It’s a simple fact – when it comes to taste, low-alcohol beer doesn’t always have the greatest reputation. The production methods that give beer variations robust and complex flavors tend to be the same methods that give them higher ABVs, whereas low-alcohol beers usually indicate washed out ingredients. But what if somebody could change that? A team of researchers in Ireland is trying.
Beverage Daily has reported that a research team led by Dr. John Morrissey of University College Cork (UCC) is working with an as-of-yet unnamed brewery to develop a better tasting low-alcohol ale and lager. “What we want to do is take the same starting ingredients, follow the same process, and end up with a product that has less ethanol, but everything else is the same,” Morrissey told Beverage Daily reporters.
In order to accomplish that, Morrissey and his research team are reportedly looking at the genome sequences of different yeast strains, identifying which genomic sequences are responsible for metabolic differences, and using that information to their advantage by swapping out swatches of yeast genetic material with different metabolic rates. The idea behind it, says Morrissey, is to affect yeast production in such a way that it would digest sugar at a similar rate (creating a similar flavor) but produce ethanol at a reduced rate (bringing down the alcohol percentage).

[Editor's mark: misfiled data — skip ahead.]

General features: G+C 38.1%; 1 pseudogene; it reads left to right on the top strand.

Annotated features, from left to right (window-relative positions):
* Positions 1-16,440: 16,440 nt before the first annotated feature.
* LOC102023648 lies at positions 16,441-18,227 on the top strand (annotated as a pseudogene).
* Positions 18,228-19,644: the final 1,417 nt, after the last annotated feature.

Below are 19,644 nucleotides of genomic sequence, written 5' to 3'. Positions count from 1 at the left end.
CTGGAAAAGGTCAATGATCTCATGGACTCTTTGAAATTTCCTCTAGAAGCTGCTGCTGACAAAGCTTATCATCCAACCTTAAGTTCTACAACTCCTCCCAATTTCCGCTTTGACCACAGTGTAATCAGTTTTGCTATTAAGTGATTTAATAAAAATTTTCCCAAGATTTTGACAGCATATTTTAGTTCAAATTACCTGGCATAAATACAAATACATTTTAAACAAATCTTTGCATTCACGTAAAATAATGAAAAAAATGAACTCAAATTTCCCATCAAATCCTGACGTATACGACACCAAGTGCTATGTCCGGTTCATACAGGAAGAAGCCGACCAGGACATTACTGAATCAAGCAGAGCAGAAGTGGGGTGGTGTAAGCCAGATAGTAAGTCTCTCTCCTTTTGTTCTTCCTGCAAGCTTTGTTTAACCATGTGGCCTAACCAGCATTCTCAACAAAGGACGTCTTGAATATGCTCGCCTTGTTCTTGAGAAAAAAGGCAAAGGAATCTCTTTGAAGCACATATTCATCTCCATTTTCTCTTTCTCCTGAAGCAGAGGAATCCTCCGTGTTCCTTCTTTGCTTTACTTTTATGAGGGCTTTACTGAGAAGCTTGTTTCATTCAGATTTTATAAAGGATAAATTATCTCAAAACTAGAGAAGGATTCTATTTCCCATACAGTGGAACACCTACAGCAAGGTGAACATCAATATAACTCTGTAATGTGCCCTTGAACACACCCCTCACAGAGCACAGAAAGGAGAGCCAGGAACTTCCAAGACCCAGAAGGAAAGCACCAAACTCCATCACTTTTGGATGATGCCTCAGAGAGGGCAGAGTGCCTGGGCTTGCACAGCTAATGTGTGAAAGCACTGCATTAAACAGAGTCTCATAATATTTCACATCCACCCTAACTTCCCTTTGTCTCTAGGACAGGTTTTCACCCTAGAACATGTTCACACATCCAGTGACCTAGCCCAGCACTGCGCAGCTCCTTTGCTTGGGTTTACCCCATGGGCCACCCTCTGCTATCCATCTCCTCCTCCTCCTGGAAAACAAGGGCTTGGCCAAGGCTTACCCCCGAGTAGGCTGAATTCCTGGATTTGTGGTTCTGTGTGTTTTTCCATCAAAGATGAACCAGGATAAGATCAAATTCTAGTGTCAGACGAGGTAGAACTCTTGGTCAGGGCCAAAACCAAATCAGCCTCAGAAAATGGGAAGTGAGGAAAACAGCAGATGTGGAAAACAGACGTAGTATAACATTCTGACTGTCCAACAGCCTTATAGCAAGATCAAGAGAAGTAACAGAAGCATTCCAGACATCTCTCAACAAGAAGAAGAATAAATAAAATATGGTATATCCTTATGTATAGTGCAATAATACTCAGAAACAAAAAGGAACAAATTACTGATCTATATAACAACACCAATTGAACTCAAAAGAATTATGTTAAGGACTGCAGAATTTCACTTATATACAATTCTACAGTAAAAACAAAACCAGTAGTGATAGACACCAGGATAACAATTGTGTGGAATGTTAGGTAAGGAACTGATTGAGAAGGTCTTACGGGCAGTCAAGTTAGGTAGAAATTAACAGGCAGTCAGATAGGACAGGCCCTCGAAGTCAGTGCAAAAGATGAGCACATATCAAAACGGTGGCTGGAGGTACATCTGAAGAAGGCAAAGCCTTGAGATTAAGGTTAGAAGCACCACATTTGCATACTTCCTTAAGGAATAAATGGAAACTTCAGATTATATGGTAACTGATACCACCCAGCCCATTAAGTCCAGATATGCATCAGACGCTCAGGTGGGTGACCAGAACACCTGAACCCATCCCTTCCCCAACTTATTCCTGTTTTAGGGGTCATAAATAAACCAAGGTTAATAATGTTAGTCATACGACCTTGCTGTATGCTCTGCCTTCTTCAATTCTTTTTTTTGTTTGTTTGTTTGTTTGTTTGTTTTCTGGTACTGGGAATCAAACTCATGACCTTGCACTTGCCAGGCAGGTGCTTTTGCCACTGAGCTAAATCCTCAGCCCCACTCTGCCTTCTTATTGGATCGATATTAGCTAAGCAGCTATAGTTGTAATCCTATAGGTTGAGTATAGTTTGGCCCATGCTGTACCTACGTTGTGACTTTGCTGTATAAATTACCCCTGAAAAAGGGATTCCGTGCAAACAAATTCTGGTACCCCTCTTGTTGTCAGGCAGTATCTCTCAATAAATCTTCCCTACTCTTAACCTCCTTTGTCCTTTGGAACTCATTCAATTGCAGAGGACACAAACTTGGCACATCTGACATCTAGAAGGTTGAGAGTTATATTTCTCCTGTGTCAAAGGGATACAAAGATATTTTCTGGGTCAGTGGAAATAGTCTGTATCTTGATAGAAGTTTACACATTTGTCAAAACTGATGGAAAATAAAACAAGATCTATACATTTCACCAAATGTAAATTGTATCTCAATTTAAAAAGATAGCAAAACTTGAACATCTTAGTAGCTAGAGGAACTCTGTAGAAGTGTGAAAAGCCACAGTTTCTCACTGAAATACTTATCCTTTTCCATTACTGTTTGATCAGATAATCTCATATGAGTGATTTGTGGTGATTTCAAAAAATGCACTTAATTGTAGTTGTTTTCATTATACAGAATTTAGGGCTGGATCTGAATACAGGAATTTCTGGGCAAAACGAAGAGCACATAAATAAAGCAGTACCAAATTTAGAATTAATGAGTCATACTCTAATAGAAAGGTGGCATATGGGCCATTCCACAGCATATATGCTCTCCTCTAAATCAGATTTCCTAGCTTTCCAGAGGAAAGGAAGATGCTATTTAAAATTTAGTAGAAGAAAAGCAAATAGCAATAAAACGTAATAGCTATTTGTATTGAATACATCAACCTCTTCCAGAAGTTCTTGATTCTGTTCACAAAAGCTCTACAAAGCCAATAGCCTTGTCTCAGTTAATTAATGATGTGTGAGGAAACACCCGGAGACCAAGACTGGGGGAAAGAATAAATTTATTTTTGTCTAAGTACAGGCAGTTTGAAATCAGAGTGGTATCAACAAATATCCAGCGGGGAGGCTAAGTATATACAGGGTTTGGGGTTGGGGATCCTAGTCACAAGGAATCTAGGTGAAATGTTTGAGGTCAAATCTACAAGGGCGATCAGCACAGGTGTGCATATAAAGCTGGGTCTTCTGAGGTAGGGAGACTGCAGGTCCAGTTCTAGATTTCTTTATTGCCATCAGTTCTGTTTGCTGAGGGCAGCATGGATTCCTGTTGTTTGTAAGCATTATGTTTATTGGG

At first glance, it all sounds like a rather unique and cottage industry form of genetic modification – a far cry from large industries like corn and soy, but still in the same vein, and a surprising one for a company in Europe where GMOs are generally less welcome. But the report asserts that the research team is looking at non-GM options in creating these hybrid strains of yeast, with Morrissey expressing confidence in the team’s ability to “engineer out the GM part of it.”
This experiment is one that has reportedly been tried before, but scientists have yet to produce a result that tastes as good as its high-alcohol predecessor. But the team is hopeful that they will be able to provide a beer good enough for retail within three to five years.
Of course, it all begs the question: why produce a lower-alcohol beer when the original versions taste just fine? In a nutshell, there is already a market for those who seek out light beers. For decades the light beer formula has gone relatively untouched – it could be a boon for business if that formula could be improved. In addition, while traditional beer is a thing of beauty, it might be nice to one day be able to enjoy a few more delicious brews while slowing down the side effects that come with it. If Morrissey and his team are able to bring a viable product to market, a lot of people could feel better for it in the morning.
[SOURCE: Beverage Daily]